Now you are ready to eat!  I served mine over prepared brown rice, but you could certainly eat it over anything, or simply straight out of a bowl with a spoon, which is what I did for breakfast the following day.  If you aren't a strict vegan and allow eggs into your diet, try spooning this mixture over the top of a few eggs for breakfast.  So incredibly filling with tons of protein (and copious amounts of fiber) to kick-start the morning. 
And yes, I totally forgot to add the peas when I made this.  They would have photographed so beautifully, too.  Oh, well.  Next time, my lovelies.  Next time.

Once again...ugghhhhhh to all these spacing issues!  I'm not sure what the friggin' heck is up with the spacing issues between the pictures and actual text.  They appear the same on my edit page and then show up all kinds of crazy on the actual published page.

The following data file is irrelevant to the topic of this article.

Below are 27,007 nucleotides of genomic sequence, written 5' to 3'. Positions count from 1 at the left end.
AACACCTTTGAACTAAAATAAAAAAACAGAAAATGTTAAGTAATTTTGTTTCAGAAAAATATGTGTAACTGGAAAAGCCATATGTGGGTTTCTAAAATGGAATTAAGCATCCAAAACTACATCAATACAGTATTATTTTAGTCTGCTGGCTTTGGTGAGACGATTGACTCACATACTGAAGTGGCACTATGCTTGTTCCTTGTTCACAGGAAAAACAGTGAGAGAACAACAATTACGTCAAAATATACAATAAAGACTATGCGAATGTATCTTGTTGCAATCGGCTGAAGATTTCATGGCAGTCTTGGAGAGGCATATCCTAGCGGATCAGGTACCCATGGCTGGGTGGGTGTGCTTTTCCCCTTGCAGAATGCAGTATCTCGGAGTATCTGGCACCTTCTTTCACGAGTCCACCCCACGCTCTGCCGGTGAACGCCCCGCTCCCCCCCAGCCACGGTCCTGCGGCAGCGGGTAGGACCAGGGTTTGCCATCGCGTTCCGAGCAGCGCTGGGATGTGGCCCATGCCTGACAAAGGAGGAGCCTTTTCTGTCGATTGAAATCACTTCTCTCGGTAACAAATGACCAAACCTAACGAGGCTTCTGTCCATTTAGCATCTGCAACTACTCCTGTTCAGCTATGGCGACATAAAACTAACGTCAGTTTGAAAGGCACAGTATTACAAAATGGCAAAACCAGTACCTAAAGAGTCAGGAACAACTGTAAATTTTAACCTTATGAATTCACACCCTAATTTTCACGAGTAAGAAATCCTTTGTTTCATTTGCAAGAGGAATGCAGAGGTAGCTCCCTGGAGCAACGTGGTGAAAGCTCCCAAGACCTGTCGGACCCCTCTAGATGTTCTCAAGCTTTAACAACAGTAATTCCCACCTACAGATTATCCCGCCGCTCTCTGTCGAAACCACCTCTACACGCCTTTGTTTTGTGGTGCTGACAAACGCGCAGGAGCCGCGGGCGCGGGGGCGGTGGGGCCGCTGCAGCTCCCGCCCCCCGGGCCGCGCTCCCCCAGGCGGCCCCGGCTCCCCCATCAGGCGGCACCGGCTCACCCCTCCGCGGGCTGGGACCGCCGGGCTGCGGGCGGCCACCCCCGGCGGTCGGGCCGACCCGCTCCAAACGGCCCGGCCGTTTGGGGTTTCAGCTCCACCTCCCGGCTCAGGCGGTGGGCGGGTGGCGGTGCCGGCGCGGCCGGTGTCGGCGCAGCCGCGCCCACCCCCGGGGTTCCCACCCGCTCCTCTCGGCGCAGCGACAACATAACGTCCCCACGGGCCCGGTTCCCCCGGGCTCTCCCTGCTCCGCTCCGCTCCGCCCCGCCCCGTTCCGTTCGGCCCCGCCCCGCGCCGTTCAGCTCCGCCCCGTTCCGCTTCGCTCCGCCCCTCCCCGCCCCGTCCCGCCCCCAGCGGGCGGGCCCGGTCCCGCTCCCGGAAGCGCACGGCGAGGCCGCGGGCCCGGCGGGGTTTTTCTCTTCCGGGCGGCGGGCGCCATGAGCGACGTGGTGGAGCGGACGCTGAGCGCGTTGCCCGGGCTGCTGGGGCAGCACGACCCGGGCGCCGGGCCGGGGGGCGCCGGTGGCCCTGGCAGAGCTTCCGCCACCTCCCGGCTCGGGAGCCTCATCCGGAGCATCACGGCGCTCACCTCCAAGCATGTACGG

Reader Question:
What are your favorite meatless protein sources?  And have you ever tried to feed them carnivores with any success?


  1. I'd eat anything and everything in this post! You're makin' me hungry...
    Happy to hear the lentil dish was "hubby-approved"! And of course I enjoyed your photos on Instagram the other night ;)

    1. Awwww, thanks! And thanks for sharing so many wonderful healthy and yummy recipes on your blog. Your blog is one of the only ones that my husband even says 'looks' yummy. He HATES most vegan food, or what he assumes is considered vegan food. Kale salads, raw vegetables...he can't stand any of it, lol. He's even impressed by the kale chips, although still skeptical. Hopefully I can change that soon enough. I'll be redoing some of my photos on Instagram, now that I've actually figured out you can change the lighting... <-- isn't 'technically' gift, lol

    2. That is a huge compliment - seriously, nothing tickles me pink like impressing carnivorous skeptics!